Super Shorts Hackney, Stoke Newington, film review: ‘A sensational medley of short films’

The filmmakers on stage for the end-of-night audience vote. Photograph: courtesy Super Shorts Hackney

The old saying, ‘Don’t judge a book by its cover’, sometimes comes into splendid poignancy.

Don’t judge a person by their designer handbag, for instance, or a play by its assumed budget, and certainly not a super short film festival by its gritty, snooker hall locale.

Wandering down an unfamiliar and neglected road in Stokey, closed shops galore, we pull up to the aforementioned adult ball pit.

Panic sets in, I’m not going to lie – ball sports and film critics rarely mix well.

Thankfully, The Others is perched neatly in what I assume used to be the hall’s function room.

Climb the slightly sticky steel stairs, and you surface in a venue I can only describe as looking like a regional gay bar in the 1970s, replete with a cash-only bar and outdated drink prices. Hey I’m not complaining… much.

Kooky art, deep mauve Chesterfields and utterly repulsive toilets give this place a dilapidated but cozy feel.

Adam and Davin are in many ways the Brothers Grimm of the film world, mining not the backwaters of Bavaria for ancient tales, but instead obscure film schools, River Action and Milton Keynes Council.

During the terrible when-we-all-got-sick period, they banded together to throw a lifeline to upcoming and established film-makers while the industry languished with lacklustre governmental support.

Super Shorts Hackney, now a bimonthly film sensation, was born.

The name worried me at first. How short are we talking? (Raises eyebrow in best Mae West impression.)

But as a lover of tiny tales, the same skill applies.

When effective, these snapshots of life require immense editing, ruthless vision and silk thread storytelling. They must hurtle through the envisioned tale, rollercoaster-like, yet never let us the audience know what breakneck speeds we are travelling at. Clicks and claps to all involved.

Winner of the digital public vote was Simon, written and directed by Ben Conway and Peter J. McCarthy, which very neatly surmises the beauty of the super short.

A domestic drama, where a young man (Simon) upheaves a neat relationship looking for his birth father. Things have a comic flip, in a tale of mistaken location and a spinning door sign. I will say no more. Fantastic, light- hearted, a rightful victor.

Comedy lends itself very well to the mini-medium.

Joe McGowan’s P is for Penis is a gloriously infantile story – don’t google it for cast names/information, you’ll have to bleach your eyeballs – about three men in a pub and some very odd-shaped genitalia. Zippy writing that is either very clever or very stupid but, either way, very funny.

Samuel Dore’s Midsummer Boulevard parodies the film noirs of LA and writers such as Raymond Chandler by setting his tale of sex and violence in… Milton Keynes. It’s jaw-achingly tongue-in-cheek, but with nice pacing.

Horror thrives in the inky form of Black Samphire, one of the few that I feel could easily be super-sized into a feature.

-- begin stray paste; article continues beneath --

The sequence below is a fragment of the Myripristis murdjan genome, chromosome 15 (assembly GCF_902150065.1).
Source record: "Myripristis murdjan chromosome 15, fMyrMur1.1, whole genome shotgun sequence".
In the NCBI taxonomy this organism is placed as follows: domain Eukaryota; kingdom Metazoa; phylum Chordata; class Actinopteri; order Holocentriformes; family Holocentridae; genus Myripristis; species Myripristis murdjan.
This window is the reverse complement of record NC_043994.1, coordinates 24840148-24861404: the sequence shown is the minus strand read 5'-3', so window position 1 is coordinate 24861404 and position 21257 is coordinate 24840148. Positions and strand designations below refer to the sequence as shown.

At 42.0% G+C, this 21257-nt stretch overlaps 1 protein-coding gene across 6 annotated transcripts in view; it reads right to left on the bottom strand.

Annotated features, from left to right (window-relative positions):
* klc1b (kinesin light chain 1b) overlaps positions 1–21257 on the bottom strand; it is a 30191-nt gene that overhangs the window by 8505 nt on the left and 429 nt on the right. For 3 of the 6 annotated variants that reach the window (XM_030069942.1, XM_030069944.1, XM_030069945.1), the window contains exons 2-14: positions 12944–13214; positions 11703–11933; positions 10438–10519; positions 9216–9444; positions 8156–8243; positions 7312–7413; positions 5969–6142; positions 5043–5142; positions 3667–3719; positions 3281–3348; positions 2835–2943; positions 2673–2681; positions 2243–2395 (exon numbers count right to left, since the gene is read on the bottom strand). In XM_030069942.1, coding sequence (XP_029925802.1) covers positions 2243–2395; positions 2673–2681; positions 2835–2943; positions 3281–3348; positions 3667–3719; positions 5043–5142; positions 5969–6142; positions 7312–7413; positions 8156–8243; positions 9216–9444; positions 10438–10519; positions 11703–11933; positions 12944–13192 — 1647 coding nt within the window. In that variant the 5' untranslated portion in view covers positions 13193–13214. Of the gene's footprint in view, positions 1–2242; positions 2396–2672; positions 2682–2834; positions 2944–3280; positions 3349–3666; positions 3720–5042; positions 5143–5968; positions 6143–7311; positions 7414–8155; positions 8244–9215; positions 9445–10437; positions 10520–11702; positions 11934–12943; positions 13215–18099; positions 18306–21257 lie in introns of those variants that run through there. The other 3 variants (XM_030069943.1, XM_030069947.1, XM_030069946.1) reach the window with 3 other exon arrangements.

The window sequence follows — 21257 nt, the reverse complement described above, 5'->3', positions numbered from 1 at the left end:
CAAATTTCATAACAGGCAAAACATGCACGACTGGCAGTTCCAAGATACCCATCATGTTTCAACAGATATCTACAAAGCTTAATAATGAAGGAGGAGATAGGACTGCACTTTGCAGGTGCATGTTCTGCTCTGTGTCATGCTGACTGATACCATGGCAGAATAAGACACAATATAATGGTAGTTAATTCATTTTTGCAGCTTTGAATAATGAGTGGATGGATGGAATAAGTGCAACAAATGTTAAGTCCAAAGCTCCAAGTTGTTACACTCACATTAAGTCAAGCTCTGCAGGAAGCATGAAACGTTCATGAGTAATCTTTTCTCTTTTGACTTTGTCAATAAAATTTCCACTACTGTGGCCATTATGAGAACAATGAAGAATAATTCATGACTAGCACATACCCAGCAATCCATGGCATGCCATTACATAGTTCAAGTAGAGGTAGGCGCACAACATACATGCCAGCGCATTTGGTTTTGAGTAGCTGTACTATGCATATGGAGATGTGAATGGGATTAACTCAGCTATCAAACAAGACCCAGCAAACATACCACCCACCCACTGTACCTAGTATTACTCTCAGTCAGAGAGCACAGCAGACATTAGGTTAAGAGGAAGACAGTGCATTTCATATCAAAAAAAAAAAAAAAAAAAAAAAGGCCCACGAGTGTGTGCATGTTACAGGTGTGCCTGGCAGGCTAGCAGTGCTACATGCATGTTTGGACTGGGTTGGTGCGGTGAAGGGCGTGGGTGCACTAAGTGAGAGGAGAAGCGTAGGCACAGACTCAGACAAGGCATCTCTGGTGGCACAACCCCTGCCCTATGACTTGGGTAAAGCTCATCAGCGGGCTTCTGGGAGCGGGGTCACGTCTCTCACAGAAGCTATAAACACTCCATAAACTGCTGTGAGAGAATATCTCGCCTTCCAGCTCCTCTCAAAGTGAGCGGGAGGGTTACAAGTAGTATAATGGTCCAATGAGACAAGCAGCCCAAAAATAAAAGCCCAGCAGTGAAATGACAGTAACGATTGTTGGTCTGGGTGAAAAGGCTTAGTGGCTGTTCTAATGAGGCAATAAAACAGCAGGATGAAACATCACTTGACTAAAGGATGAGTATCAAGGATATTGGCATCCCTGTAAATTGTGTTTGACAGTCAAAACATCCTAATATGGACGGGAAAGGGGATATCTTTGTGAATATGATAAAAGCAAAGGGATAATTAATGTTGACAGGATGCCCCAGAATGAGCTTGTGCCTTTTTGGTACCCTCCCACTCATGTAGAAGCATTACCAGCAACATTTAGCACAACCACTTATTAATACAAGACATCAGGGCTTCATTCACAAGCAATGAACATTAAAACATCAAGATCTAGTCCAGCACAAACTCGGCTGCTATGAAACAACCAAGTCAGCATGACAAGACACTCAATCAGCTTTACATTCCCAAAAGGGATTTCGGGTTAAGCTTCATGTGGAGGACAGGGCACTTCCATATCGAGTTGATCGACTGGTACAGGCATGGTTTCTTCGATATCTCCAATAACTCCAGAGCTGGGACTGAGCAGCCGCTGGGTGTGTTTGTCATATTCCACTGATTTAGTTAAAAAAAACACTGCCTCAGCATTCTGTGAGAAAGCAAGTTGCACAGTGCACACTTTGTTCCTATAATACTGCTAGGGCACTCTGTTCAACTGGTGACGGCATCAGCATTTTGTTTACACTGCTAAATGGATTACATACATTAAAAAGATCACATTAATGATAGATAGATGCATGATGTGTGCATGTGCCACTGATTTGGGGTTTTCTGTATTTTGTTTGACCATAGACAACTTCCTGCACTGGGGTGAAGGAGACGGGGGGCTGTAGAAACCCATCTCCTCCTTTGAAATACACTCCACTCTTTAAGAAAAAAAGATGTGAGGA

Alexander Vanegas Sus’s atmospheric folk thriller follows a lesbian couple’s mini-break from hell along the River Action.

Cathy Wippell plays a workaholic neglecting her botany-obsessed partner, who begins foraging on the sludgy banks of the river with predictably oozing results.

Stephen Fry is the demanding, faceless boss on the phone keeping the couple apart, and an ancient rhyme chants, but we feel there is more rope that could be wound out of the concept.

Obscurum by Tenisha White proves that length isn’t everything (I refuse to work blue again) in a classic hounded-on-the-ride-home tale, but with a flare of self-awareness that is unusual in the genre.

Considering the amount of sewage pumped into this island’s waterways, it’s unsurprising that many films reference this.

Peter Kehoe’s Water Week has a nicely British take on Emmanuel Macron and Anne Hidalgo’s doomed swim in the Seine. A nice use of sound and speedy phrasing builds tension before a dreaded dip in the infected waters. Ankit Bhatt stands out as a very watchable cowardly environmental minister.

Branko Tomovic’s The Smell of Petrol is an utterly shocking tale of people trafficking, reminding us of the humanity of all involved, but with some odd music choices.

A personal favourite is Exchange Rate, directed and starring Emma Stansfield, and blisteringly written by Chloe Banks.

Acting and directing is a risky business, but can produce exceptional results.

We have an exacerbated mother addressing the camera as she takes care of her child.

She is really addressing the government, the people in power of the country in all its gold-leafed inequality.

In an increasingly expensive and unsure world, her scrimping and budgeting, her teary, tired eyes, and “the endless excuses” needed to give her daughter a better life is a heartrending state-of-the-nation piece.

It asks us all what we are exchanging, and what we get in return.

With the average film ticket pushing £20 in some parts of the city, £7 here will provide you with a charcuterie board of comedy, horror, sci-fi and more.

Yes, light leaks in from the flapping curtains, along with noise and smoke from snooker players having a cheeky cigarette on the stairs.

But inside, you will find talented people showcasing a fanatical and fantastic love of film.

Grab a glass of wine in a plastic cup, settle into your personal leather cocoon, and sink into the sensational medley of super shorts.

The next edition of Super Shorts Hackney takes place on Sunday 4 August, with tickets available here.

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